Concerning Syrian Refugees



Fully 36 times, Torah calls Jews to help “the widow, the orphan, the poor, and the stranger.” Refugees of war-torn Syria, fleeing the violence of religious and tribal warfare, are all of these. As Jews, we must help: Jews bear history’s imprint of the homeless refugee, collective victims of political barbarism.  For Jews not to help is to betray our history and miss a chance to redeem our history: we are to love these people, for we were strangers in the land of Egypt (Deut. 10:19).

It is doubly incumbent on Jews – who ourselves descend from refugees fleeing war and extermination – to aid our Syrian cousins at this time. Maimonides taught that the highest form of tzedakah (charity) is to help another find a job so that one breaks free of needing charity (Mishneh Torah, Matanot Aniyim 10:7).  Maybe even higher than charity that unshackles another economically is charity that unshackles another spiritually – charity that not only meets gripping economic need, but also loosens the grip of hatred and bigotry.

Against this backdrop, we note with dismay the emerging U.S. political opposition to Syrian refugee resettlement.  Because there is currently no reasonable basis much less evidence to conclude that a general policy of resettling Syrian refugees in the U.S. would pose a public security risk, emerging U.S. opposition to refugee resettlement appears motivated not by legitimate concerns about public safety but by xenophobia.  Moreover, because immigration and foreign policy are federal matters as a matter of constitutional law, there is no legitimate legal or political basis for state and local public officials – who comprise the overwhelming majority of these political opponents to refugee resettlement – to take these political positions, much less with the vitriol often characterizing those political positions.  We therefore conclude that the primary purpose of anti-resettlement political discourse is to stoke public fear for overtly political purposes.  This tactic poisons public discourse at the expense of the most vulnerable – conduct that is illegitimate, un-American and inconsistent with Jewish law and values.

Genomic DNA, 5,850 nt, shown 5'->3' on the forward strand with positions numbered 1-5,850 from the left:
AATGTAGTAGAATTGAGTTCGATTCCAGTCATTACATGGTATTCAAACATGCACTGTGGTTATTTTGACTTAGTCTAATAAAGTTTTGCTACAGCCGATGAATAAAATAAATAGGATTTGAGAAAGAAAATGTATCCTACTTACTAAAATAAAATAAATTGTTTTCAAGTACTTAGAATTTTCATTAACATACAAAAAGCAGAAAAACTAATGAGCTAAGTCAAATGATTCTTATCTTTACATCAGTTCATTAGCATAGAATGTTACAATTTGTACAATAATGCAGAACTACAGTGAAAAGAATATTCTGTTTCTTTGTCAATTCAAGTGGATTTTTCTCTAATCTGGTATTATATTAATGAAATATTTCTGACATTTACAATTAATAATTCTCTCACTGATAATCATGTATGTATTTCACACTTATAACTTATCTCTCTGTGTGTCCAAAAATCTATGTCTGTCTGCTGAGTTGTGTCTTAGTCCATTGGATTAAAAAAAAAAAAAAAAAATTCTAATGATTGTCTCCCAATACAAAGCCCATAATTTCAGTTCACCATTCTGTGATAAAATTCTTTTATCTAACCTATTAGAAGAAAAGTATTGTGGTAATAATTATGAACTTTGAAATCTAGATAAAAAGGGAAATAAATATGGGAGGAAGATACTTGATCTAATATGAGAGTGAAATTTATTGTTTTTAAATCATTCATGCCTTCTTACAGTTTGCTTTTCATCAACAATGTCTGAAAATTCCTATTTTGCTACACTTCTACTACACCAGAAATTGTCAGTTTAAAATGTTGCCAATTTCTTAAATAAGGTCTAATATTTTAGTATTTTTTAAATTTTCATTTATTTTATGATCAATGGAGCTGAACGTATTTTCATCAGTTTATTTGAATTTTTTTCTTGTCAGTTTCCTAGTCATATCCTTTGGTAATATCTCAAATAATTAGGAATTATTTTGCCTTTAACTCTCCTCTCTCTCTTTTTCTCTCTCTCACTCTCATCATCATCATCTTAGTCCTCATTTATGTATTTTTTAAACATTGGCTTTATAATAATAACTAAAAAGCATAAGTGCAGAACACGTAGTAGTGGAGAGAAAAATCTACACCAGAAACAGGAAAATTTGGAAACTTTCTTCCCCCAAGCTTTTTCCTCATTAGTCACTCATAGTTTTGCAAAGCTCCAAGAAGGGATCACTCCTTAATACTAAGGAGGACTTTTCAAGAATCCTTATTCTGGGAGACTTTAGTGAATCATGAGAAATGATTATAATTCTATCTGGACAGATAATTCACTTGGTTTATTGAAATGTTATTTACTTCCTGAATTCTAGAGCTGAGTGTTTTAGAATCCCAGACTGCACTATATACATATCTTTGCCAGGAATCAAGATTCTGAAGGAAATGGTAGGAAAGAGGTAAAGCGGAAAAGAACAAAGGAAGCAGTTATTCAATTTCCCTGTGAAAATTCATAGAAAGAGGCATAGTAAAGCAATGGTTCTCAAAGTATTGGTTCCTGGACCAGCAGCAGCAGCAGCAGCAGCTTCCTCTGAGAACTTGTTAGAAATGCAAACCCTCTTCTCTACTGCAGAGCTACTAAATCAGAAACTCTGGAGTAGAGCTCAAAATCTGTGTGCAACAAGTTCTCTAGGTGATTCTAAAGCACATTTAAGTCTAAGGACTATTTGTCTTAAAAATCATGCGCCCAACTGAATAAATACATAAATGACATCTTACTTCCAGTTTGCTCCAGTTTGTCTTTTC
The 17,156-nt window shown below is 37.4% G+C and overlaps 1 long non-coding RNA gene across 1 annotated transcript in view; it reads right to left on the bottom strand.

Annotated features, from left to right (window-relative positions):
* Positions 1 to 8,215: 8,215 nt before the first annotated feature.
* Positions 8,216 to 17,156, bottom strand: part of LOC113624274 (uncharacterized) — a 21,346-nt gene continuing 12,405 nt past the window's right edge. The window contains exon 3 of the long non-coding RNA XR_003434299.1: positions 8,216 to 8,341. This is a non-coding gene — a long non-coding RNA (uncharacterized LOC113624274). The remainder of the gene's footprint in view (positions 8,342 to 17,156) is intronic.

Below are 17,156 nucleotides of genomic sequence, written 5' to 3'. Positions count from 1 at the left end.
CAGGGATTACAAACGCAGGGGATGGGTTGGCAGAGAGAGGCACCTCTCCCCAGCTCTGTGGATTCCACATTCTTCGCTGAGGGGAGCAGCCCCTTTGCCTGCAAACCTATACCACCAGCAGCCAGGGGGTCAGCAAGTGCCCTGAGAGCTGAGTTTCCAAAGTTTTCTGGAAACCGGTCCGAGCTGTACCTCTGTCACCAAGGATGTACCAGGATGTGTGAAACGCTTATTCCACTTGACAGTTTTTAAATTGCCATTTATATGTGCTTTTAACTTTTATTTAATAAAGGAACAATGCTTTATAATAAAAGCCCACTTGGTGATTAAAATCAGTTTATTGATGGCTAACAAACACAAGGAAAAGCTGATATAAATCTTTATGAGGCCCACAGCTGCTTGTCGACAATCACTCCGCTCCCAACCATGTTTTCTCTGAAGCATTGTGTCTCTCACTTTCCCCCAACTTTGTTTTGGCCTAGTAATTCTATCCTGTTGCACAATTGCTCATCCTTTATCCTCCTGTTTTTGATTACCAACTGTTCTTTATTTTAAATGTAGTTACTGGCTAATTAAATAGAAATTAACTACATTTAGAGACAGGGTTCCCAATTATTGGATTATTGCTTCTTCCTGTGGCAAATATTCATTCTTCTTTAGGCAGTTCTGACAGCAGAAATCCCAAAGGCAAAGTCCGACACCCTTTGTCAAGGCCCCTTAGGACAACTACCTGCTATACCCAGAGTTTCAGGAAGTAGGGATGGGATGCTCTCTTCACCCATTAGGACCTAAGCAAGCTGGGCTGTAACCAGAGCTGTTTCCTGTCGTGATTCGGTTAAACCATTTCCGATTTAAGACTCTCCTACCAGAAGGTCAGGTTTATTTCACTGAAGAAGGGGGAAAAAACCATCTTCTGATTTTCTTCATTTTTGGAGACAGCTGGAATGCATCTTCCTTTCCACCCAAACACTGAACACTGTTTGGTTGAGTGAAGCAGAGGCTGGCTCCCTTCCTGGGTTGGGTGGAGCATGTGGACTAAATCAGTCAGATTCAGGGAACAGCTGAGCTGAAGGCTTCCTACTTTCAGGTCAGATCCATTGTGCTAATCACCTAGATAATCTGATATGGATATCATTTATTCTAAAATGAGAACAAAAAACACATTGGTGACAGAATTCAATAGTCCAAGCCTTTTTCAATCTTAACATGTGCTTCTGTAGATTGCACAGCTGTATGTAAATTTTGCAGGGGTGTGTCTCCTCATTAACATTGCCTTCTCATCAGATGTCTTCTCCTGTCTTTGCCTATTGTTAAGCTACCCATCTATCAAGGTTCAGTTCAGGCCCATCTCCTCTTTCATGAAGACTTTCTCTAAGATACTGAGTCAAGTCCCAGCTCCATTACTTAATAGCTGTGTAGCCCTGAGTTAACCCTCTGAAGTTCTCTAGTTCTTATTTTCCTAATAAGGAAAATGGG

Principles of Jewish Renewal call us not only to hospitality and loving others as ourselves, but also to doing so in ways that intentionally and demonstrably transcend real and perceived boundaries of race, ethnicity, nationality, tribe, religion and political affiliation.  Faith, spirit and political discourse cannot be exclusionary or triumphal if they are to be inwardly and outwardly real.  Current opposition to refugee resettlement is exactly that – exclusionary and triumphal, based on boundaries of ethnicity, nationality, tribe, religion and political affiliation.  Our values and lived commitments compel us to say so and act against it. Accordingly, it is

RESOLVED by the ALEPH Board of Directors:

  1. In the world of Assiyah (action), we urge the United States and public officials to meet the emergent needs of Syrian refugees with open arms, not closed doors; and we call on ALEPH and Renewal congregations, communities, spiritual leaders, teachers, students and supporters to demonstrate support for Syrian refugee resettlement in the United States, to donate funds and time to this important moral cause, and if possible to host or assist others in hosting Syrian refugees in their home communities and synagogues.

  2. In the world of Yetzirah (emotion), we urge the United States and public officials to respond to the needs of Syrian refugees with open hearts and compassion, recalling that the United States and the Jewish people both are collectivities of immigrants.  The United States must never again close its heart or doors to refugees – as was United States policy against European Jewry before and during World War II.

  3. In the world of Briyah (thought), we urge the United States and public officials to reject xenophobia, and to reject forms of politics that cultivate or feed xenophobia.

  4. In the world of Atzilut (spirit), we urge the United States and public officials – and all ALEPH and Renewal congregations, communities, spiritual leaders, students and supporters – to uplift spiritual values common to Judaism and our cousin ethical pathways, to demonstrably love others as ourselves, because all of us flow from the divine image that we feebly call God.


For this political resolution bearing on public policy, ALEPH Board co-chair David Markus is recused for reasons of judicial ethics.  See 22 NYCRR (R. Chief Adm. J.) 100.3(B)(8).

Image by Mstyslav Chernov (Own work) [CC BY-SA 4.0 (, via Wikimedia Commons